Tornado prediction: How good?
The death toll from the May 22, 2011 tornado in Joplin – now 122 — was the latest tragedy of a horrific year for tornadoes. On April 27, twisters in Alabama and nearby states killed 314, the fourth highest in U.S. history. The 480 deaths in 2011 are already the highest number since 1953, and tornado season continues through mid-August.
Joplin, MO after the May 22, 2011 tornado
The Why Files asked Jonathan Martin, an expert on the large atmospheric disturbances that form tornadoes, some questions about tornado prediction. We edited the answers of Martin, a professor of atmospheric and oceanic sciences at the University of Wisconsin-Madison, after the interview.
Jonathan Martin: Tornado prediction is based on understanding the essential ingredients that are coming into play to forecast the storms that can produce tornadoes:
1. A very strong jet stream, which provides the necessary vertical wind shear — an increase of wind speed with height. This wind shear is what starts the funnel rotating.
2. A substantial amount of water vapor, especially in the lower troposphere. When this moisture condenses, it releases most of the energy that drives the storm — acting rather like a steam engine.
3. Warm, dry air at middle altitudes. In Tornado Alley, this air comes off the Mexican plateau and puts a lid on the warm, moist air building in the lower atmosphere. In the Southern plains, solar energy almost literally cooks the water vapor, but the cap prevents gradual release of this energy. Then, suddenly, an explosive thunderstorm occurs out of the blue sky and starts to release this energy, which is the source of power for the convective storms that create thunder, lightning and tornadoes.
Martin: Yes. The ability to predict the likelihood of tornadoes has improved, especially in the one-two day range. We can say with fair confidence, “This wide area of Iowa is likely to be under the gun for tornadic storms, although they won’t occur everywhere in this area.”
Such two-day forecast were available 10 years ago, but they did not garner much attention, because they were not that good. It’s interesting that most of this year’s major outbreaks have been forecast more than one day in advance.
Once the predicted day arrives, the emphasis shifts to monitoring with satellites and radar. We spent $4 billion networking the country with Doppler radar in the 1980s; this was a fantastic investment that has saved 10,000 lives, at a minimum. Last Sunday, radar is what gave people in Joplin the warning: “You have X minutes to find cover.” Undoubtedly that saved lives; Joplin could have been even worse.
Those three critical elements come in endless varieties and circumstances, and that’s where expertise comes into play: “How will today’s vertical wind shear, heat and humidity, and capping play out in terms of tornadoes?”
For short-term predictions, we are trying to understand exactly how a severe thunderstorm produces tornadoes. We have several viable theories, but they need to be tested more thoroughly. Still, predicting a tornado at a specific location several hours in advance is not something we can do. We may never be able to do this, but it may not be necessary, given the other improvements in prediction and warning.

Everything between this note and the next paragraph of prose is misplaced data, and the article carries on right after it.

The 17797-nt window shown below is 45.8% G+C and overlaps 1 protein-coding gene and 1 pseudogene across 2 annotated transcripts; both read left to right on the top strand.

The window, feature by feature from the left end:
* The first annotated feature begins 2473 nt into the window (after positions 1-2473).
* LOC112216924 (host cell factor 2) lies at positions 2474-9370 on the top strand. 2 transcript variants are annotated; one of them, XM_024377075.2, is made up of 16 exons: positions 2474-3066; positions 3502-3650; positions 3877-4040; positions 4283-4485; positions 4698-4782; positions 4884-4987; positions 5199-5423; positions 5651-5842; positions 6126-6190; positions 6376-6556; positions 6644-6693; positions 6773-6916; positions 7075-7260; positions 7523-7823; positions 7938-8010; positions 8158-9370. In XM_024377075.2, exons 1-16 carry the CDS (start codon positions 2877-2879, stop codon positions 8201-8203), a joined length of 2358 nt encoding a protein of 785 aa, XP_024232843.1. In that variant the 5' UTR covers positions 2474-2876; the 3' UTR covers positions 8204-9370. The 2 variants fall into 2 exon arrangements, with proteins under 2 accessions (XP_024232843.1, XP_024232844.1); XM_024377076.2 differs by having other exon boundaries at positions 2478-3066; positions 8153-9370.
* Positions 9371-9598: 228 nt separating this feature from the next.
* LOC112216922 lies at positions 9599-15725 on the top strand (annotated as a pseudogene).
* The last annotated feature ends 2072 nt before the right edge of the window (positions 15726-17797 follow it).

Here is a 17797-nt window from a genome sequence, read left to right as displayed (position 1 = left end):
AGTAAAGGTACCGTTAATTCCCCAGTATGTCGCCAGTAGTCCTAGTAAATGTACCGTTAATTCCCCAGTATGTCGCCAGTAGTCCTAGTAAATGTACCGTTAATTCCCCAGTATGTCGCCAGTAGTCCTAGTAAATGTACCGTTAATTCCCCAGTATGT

This tornado season is by no means over, and we are already at about 1,200 tornadoes, twice the average for this date. I’d guess we are not running at twice the level of EF 5 [the most intense tornadoes], but we have had the great misfortune that several of the 5s have hit heavily populated areas like Tuscaloosa and Joplin. That’s somewhat unusual, although it may be purely random.
The question we are asked is whether an increase in tornado intensity can be attributed to global warming. For the longest time, I said these are very small-scale disturbances, but I am beginning to think there is a link. Earth is warming, there can be no skepticism about that, and that may have a significant impact on the interaction between tropical circulation and temperate-zone circulation that is likely to form tornadoes in the central United States.
Warm areas near the equator in the western Pacific energize the spring jet stream, which flows to the middle latitudes and influences severe spring weather in Tornado Alley. For Tuscaloosa, Ala. on April 27, there is clear evidence that a precursor disturbance some days ahead in the far western equatorial Pacific had a significant and obvious hand in shaping the jet stream all the way to the Southeast, and was a big ingredient in producing these tornadoes. This is getting us beyond the vague notion that warming must be increasing the number of storms, and allows us to hang our hat on a particular kind of interaction, and test to see if it’s accurate.
Terry Devitt, editor; S.V. Medaris, designer/illustrator; Jenny Seifert, project assistant; David J. Tenenbaum, feature writer; Amy Toburen, content development executive
- National Severe Storms Laboratory. ↩
- National Climatic Data Center on tornados. ↩
- Interviews with NOAA experts on April 2011 tornado outbreak. ↩
- 2011 tornado info. ↩
- F5 tornados of the U.S. ↩
- Joplin, MO Q & A. ↩
- Interactive map: deadliest tornado years. ↩
- Tornado basics. ↩
- Tornado encyclopedia entry. ↩
- Animation of 2011 tornado satellite imagery. ↩
- Climate change could spawnmore tornados. ↩
- Deadliest tornado season, but why? ↩